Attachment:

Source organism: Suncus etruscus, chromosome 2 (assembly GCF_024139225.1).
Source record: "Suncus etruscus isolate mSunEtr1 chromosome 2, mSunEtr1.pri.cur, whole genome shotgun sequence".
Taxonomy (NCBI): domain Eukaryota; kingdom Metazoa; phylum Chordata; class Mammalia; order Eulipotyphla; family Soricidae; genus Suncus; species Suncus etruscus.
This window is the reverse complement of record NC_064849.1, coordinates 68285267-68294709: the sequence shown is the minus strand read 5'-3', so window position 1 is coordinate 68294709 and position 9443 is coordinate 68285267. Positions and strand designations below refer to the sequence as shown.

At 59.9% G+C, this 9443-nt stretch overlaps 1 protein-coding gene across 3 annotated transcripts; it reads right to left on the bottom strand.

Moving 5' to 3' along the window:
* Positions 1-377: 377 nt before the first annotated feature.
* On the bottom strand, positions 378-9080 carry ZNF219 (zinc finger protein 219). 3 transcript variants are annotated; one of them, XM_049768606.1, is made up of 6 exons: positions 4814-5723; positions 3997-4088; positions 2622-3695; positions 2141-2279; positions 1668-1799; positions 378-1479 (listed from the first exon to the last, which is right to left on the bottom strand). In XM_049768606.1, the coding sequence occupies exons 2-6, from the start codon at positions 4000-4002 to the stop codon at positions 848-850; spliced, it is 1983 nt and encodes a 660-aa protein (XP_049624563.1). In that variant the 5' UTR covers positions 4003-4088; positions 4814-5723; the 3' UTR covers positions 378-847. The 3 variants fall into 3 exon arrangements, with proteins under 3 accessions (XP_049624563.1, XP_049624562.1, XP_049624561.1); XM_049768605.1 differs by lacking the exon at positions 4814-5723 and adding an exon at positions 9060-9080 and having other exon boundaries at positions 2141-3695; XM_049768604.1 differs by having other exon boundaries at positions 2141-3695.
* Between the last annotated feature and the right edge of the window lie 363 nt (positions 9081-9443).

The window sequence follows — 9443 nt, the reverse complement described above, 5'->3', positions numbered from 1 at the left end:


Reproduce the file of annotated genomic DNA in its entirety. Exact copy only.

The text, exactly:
Source organism: Suncus etruscus, chromosome 2 (assembly GCF_024139225.1).
Source record: "Suncus etruscus isolate mSunEtr1 chromosome 2, mSunEtr1.pri.cur, whole genome shotgun sequence".
Taxonomy (NCBI): domain Eukaryota; kingdom Metazoa; phylum Chordata; class Mammalia; order Eulipotyphla; family Soricidae; genus Suncus; species Suncus etruscus.
This window is the reverse complement of record NC_064849.1, coordinates 68285267-68294709: the sequence shown is the minus strand read 5'-3', so window position 1 is coordinate 68294709 and position 9443 is coordinate 68285267. Positions and strand designations below refer to the sequence as shown.

At 59.9% G+C, this 9443-nt stretch overlaps 1 protein-coding gene across 3 annotated transcripts; it reads right to left on the bottom strand.

Moving 5' to 3' along the window:
* Positions 1-377: 377 nt before the first annotated feature.
* On the bottom strand, positions 378-9080 carry ZNF219 (zinc finger protein 219). 3 transcript variants are annotated; one of them, XM_049768606.1, is made up of 6 exons: positions 4814-5723; positions 3997-4088; positions 2622-3695; positions 2141-2279; positions 1668-1799; positions 378-1479 (listed from the first exon to the last, which is right to left on the bottom strand). In XM_049768606.1, the coding sequence occupies exons 2-6, from the start codon at positions 4000-4002 to the stop codon at positions 848-850; spliced, it is 1983 nt and encodes a 660-aa protein (XP_049624563.1). In that variant the 5' UTR covers positions 4003-4088; positions 4814-5723; the 3' UTR covers positions 378-847. The 3 variants fall into 3 exon arrangements, with proteins under 3 accessions (XP_049624563.1, XP_049624562.1, XP_049624561.1); XM_049768605.1 differs by lacking the exon at positions 4814-5723 and adding an exon at positions 9060-9080 and having other exon boundaries at positions 2141-3695; XM_049768604.1 differs by having other exon boundaries at positions 2141-3695.
* Between the last annotated feature and the right edge of the window lie 363 nt (positions 9081-9443).

The window sequence follows — 9443 nt, the reverse complement described above, 5'->3', positions numbered from 1 at the left end: